Friday, May 26, 2017

On Monday Elvis Left the Building

Guest post by Dan Weisz

On Sunday I confirmed that there are three owlets.  The one below has that blemish on the lower, outer portion of his left iris.



And there are two siblings without the blemish in their eye!  So there are at least three owlets!


On Sunday the behavior of the owlets in the nest box and as well as the behavior of the parents outside of the nest box had dramatically changed.  Monday couldn’t come soon enough. 

Before sunset, the female Western Screech Owl was on her ladder perch once again.


As the sun began to set, she went through her now familiar 'waking up' routines.  Below she is finishing a rouse, getting all of her feathers in place and relaxed.  Her head reminds me of the Wookiee Chewbacca from Star Wars.


She followed up with some stretches and warbling:

First her left wing stretched low while standing very tall on those feathered legs.


Then her right wing.  It’s like she’s doing the Hokey Pokey.


Then both wings up high while she lowers her head and kneels forward!


And then, after settling down, she took off into the desert.  The owlets had not been sticking their heads out of the nest box as they had done regularly in the past week.  Suddenly, I saw some blurry motion in the mesquite tree above the nest box. One owlet on a branch!  I wasn't certain whether it had flown out of the nest box or flew in from somewhere else.  In any case, one owlet was out.  I then saw motion in the back of the mesquite tree and another owlet was perched.  Two owls had fledged!

This is the one with the blemish in his left eye on his lower, outer iris.  Note how his feathering is very different from the parent above.  He has barred feathers, almost like a herringbone design.  The adult owl has vertical black streaking on its body.  The ‘facial disc’ on the adult is very pronounced, and just developing in the young.  The owlet just has a fuzzier look to it.


The owlets hardly moved on the mesquite.  They would turn, and when they moved to another spot, it was by a short hop and some clumsy flapping of their wings mostly for balance.  They spent much time just sleeping or resting, perhaps waiting for food delivery.  Below is the same owlet on the exact same perch (note the mistletoe seeds in front of him).  Here his  feathered “ear” tufts or plumicorns are beginning to be visible.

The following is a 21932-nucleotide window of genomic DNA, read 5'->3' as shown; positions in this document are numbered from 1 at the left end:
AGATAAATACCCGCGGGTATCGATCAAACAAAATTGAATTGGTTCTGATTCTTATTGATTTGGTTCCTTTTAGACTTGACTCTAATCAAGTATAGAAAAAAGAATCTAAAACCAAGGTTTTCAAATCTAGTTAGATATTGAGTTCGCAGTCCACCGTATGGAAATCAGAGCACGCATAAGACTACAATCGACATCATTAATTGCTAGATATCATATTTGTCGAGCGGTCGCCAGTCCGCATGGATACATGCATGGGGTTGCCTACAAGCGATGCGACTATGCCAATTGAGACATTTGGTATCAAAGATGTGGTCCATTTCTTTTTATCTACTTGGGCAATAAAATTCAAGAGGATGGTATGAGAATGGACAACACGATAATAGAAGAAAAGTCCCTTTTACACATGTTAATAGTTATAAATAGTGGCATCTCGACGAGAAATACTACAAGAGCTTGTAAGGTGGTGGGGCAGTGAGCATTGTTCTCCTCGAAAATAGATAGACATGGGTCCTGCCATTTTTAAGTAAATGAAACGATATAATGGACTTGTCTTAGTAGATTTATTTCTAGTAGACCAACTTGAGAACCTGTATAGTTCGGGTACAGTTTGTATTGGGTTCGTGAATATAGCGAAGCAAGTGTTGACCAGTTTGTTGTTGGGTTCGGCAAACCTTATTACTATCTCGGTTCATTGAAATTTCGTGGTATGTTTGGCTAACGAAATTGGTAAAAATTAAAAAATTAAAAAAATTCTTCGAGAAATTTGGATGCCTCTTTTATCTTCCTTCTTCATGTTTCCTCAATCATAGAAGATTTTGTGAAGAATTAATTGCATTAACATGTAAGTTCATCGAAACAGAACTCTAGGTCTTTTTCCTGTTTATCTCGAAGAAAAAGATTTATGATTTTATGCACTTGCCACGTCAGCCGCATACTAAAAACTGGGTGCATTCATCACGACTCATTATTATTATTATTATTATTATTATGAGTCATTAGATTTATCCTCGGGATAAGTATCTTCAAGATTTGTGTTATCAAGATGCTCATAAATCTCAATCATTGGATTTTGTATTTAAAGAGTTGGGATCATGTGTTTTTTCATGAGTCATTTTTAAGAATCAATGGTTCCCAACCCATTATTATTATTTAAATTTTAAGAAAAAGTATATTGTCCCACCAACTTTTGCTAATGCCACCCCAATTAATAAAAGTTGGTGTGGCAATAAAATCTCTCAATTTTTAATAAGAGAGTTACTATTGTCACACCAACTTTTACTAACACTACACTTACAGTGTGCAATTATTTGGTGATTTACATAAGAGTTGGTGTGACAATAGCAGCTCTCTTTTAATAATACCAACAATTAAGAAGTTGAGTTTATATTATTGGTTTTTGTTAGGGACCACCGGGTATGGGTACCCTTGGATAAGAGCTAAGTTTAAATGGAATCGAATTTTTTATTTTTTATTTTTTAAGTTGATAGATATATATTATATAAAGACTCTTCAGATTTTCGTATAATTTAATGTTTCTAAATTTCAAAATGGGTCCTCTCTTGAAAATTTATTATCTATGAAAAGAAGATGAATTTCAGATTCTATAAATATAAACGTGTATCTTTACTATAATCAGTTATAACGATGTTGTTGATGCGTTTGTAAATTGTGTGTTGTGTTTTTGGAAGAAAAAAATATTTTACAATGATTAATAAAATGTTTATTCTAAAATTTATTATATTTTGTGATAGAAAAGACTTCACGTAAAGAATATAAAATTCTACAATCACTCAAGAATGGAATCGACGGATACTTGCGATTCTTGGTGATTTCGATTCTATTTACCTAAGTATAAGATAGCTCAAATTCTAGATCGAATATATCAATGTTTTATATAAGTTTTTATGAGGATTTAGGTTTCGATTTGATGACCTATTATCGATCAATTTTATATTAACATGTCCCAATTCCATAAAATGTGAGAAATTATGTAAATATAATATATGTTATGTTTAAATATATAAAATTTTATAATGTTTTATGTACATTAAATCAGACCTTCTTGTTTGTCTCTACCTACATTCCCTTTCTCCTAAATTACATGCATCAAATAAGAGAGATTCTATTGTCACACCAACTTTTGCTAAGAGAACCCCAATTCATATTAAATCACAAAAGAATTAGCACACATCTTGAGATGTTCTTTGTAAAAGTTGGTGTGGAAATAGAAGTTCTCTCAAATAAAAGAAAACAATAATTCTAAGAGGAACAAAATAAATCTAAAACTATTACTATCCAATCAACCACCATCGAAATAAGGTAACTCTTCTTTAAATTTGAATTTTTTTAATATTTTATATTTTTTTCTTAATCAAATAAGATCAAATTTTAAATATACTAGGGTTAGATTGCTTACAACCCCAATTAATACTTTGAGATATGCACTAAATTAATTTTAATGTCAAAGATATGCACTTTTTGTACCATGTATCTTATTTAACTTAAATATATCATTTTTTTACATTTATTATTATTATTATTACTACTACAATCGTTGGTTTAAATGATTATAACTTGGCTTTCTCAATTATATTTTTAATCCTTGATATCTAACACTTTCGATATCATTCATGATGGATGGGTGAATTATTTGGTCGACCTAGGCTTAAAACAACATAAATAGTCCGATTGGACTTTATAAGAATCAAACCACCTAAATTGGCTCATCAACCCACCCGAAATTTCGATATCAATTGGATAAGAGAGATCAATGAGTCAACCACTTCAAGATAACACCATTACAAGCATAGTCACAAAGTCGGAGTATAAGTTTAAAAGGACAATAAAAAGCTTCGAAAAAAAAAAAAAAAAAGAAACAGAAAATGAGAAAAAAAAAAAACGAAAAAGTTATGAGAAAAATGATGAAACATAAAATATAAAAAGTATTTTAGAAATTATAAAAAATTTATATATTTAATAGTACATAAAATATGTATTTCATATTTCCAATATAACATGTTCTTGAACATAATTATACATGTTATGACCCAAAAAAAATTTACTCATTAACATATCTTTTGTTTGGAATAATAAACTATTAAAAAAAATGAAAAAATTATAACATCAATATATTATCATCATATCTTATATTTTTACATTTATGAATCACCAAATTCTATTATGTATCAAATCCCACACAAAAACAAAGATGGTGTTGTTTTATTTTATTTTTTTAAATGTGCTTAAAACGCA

Here is the second owlet, just resting.


but still alert and looking around for its parent. Again, no plumicorns, no pronounced facial disc, and no vertical striping on its body.


It was exciting to see the two little owls out of the nest but still limited in their abilities to move around.

Stay tuned for the final report!

Tuesday, May 23, 2017

More of the Western Screech Owl Family

Guest post by Dan Weisz

Open Wide!  This owlet may be  yawning, or perhaps it is getting ready to ‘cast a pellet’.  In either case, this is a pretty cute look.



What is ‘casting a pellet’?  Many kinds of birds cast pellets. From birdnote.org : "The digestive systems of these birds have to deal with bones, scales, fur, or feathers. So the bird’s gizzard performs a kind of sorting operation. Soft tissues pass through to be digested, while indigestible sharp and hazardous bits are formed into an oval mass, or pellet. They pass back up the digestive system and are regurgitated a few hours later.”  In the shot below, the mama owl had just left her nest for the evening and, after sitting on my porch light for a minute or two, did her business.



Wednesday’s dinner:  a Variable Sand Snake.  Looking at the snake’s underside, you can see where the “kill” bite occurred.



The owl is passing the treat off to its young, and you can see the snake’s pretty colors.



Holding the snake by the head, the little owl begins to descend to the nest box floor to consume its food.



Peek-a-Boo:  Even though they are nocturnal creatures, the owls can see during the daytime and often stick their heads out of the nest box to check out the world.